What else is on the horizon for the transportation market? Analytics, analytics, analytics, says Joshua E. Phillips, director of enterprise and critical infrastructure at Verint Systems Inc. Manufacturers have started to crack the code on some of video analytics’ most dire challenges, he says. The first wave of analytics met the harsh realities of customer environments and eroded confidence in all areas of the security advisory community, most notably among security consultants. Accuracy, processing load and application guidelines have improved greatly since analytics first burst on the scene more than 10 years ago, and it’s time for evolution to take its course.

March Networks is also working to further streamline the investigation process for end users and make it more collaborative, facilitating easier sharing of audio and video when an investigation is being processed. Milestone Systems agrees and is taking its sophisticated VMS solutions to the next level – case management. Using video for other purposes, such as police investigations, is becoming more typical.

There are also a number of new scenarios being enabled by emerging technologies, adds David King, business development manager, city surveillance, transportation and critical infrastructure, Americas for Milestone Systems. For example, cell phone conversations can be compared with video footage of a platform, or the inside of a train car or bus. The ability to share video in real time and also after the fact enables new capabilities as well.

Share with LinkedIn Share with Twitter Share with Facebook Share with What's App Share with Facebook
Download PDF version Download PDF version

Author profile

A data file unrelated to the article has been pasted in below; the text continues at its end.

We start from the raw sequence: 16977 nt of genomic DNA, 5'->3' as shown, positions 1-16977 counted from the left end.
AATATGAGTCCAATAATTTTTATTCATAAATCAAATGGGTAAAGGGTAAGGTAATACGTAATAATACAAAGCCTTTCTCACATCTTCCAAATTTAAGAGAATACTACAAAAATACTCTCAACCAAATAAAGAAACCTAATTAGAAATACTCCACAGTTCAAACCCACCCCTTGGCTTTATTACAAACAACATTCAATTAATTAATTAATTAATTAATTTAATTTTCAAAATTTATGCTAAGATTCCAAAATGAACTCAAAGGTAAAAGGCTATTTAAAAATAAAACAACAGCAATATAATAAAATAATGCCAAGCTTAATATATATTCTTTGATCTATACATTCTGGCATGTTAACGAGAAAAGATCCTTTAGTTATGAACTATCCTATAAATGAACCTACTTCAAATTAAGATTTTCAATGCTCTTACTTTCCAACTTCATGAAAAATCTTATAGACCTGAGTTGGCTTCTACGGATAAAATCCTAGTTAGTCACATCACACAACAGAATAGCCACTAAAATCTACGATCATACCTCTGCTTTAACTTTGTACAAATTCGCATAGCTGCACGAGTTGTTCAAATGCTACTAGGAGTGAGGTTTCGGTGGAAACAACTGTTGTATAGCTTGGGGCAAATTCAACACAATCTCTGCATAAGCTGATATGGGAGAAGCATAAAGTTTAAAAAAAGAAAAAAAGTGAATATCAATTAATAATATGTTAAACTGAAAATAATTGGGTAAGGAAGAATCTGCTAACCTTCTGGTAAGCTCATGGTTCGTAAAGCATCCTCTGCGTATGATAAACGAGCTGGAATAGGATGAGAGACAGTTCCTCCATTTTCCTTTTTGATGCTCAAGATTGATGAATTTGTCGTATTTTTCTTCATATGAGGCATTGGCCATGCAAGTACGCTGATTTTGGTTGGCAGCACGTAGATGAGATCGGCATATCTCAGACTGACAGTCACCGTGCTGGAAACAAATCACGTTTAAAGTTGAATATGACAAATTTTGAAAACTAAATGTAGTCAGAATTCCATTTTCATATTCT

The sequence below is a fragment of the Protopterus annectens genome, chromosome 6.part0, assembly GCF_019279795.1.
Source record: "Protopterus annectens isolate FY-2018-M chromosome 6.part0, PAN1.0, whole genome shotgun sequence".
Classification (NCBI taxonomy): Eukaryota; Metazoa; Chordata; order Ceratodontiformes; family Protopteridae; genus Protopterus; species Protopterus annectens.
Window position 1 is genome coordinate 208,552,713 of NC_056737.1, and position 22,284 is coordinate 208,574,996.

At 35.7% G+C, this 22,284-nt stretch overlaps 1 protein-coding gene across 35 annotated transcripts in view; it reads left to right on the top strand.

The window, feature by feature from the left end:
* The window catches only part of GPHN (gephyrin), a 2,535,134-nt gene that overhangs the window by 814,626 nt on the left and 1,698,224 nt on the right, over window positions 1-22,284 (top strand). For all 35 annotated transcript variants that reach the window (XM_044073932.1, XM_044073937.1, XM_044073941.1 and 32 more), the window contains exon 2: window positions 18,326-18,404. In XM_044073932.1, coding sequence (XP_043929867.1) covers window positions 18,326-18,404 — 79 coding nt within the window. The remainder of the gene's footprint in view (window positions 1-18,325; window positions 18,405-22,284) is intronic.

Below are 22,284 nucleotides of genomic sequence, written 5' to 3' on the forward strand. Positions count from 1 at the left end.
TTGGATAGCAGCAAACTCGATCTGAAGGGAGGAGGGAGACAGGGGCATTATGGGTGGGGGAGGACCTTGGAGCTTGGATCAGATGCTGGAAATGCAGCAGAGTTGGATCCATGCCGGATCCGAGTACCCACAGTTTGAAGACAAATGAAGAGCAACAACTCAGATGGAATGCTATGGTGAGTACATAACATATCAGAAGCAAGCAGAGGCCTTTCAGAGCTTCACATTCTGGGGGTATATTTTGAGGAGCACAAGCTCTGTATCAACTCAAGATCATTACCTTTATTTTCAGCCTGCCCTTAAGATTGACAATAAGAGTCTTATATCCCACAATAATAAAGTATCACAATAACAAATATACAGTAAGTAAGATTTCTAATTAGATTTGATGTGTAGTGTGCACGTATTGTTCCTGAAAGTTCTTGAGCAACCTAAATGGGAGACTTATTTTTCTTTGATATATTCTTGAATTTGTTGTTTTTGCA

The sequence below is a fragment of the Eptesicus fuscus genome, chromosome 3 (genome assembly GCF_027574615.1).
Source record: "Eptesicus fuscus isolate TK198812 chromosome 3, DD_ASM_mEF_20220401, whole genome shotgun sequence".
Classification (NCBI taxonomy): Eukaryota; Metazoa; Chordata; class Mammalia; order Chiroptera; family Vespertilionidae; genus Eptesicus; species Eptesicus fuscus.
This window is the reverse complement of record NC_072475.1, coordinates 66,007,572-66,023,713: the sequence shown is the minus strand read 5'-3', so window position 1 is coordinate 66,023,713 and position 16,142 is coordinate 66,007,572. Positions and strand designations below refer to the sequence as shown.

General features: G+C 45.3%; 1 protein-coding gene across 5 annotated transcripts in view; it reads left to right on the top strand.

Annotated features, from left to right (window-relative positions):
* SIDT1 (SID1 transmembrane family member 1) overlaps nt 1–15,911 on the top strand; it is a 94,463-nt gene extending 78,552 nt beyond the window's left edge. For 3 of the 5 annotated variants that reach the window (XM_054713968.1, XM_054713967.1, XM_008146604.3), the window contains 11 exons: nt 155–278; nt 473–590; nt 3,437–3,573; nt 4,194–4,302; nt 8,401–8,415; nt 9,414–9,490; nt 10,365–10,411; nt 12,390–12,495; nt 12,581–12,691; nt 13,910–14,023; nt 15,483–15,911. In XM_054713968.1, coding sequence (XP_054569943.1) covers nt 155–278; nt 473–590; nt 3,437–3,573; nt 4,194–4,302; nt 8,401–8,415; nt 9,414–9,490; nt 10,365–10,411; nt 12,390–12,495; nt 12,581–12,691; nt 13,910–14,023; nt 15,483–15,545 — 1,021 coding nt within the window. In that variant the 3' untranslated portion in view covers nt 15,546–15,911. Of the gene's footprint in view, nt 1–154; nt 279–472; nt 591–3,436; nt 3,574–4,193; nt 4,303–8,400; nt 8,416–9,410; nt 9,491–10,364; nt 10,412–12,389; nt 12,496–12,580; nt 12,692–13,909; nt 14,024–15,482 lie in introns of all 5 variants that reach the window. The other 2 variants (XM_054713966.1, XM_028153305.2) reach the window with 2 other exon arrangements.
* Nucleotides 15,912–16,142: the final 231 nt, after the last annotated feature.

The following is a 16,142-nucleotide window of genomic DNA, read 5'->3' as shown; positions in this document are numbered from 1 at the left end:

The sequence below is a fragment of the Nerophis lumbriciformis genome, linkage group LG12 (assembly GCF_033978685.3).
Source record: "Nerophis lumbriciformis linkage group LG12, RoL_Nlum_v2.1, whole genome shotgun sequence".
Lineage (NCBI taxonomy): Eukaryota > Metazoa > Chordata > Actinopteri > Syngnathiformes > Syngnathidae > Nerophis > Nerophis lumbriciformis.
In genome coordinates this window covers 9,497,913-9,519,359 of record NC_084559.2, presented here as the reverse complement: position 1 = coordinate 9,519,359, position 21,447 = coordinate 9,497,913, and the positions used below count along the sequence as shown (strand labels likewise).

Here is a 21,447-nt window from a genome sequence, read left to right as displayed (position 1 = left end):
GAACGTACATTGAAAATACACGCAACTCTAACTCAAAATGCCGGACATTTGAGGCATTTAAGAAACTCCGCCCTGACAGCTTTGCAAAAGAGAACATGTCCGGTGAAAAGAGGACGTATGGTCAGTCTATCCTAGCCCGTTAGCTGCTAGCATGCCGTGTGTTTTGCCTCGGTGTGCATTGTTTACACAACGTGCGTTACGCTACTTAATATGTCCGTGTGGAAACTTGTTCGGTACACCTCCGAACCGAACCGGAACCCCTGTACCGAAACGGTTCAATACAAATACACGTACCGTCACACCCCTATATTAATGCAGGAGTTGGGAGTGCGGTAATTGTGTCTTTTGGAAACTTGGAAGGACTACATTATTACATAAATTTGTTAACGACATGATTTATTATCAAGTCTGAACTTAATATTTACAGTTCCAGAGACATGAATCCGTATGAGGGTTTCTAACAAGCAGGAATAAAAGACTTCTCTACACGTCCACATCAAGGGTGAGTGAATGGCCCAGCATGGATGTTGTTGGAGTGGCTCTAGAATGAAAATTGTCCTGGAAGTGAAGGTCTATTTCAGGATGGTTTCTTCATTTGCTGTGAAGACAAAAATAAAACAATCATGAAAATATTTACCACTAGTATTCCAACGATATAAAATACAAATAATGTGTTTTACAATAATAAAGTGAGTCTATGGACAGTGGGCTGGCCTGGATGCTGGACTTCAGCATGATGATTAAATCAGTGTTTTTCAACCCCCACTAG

Larry Anderson Editor, SecurityInformed.com & SourceSecurity.com

An experienced journalist and long-time presence in the US security industry, Larry is SourceSecurity.com's eyes and ears in the fast-changing security marketplace, attending industry and corporate events, interviewing security leaders and contributing original editorial content to the site. He leads SourceSecurity.com's team of dedicated editorial and content professionals, guiding the "editorial roadmap" to ensure the site provides the most relevant content for security professionals.

In case you missed it

Which security markets are embracing touchless and contactless systems?
Which security markets are embracing touchless and contactless systems?

The idea of touchless systems has gained new levels of prominence during the last year, driven by the global COVID-19 pandemic. Contactless systems have been part of the industry’s toolbox for decades, while technologies like facial and iris recognition are finding new uses every day. We asked this week’s Expert Panel Roundtable: Which security markets are embracing touchless, contactless systems and why? 

How body worn cameras and AI can curb the issue of abusive behaviour
How body worn cameras and AI can curb the issue of abusive behaviour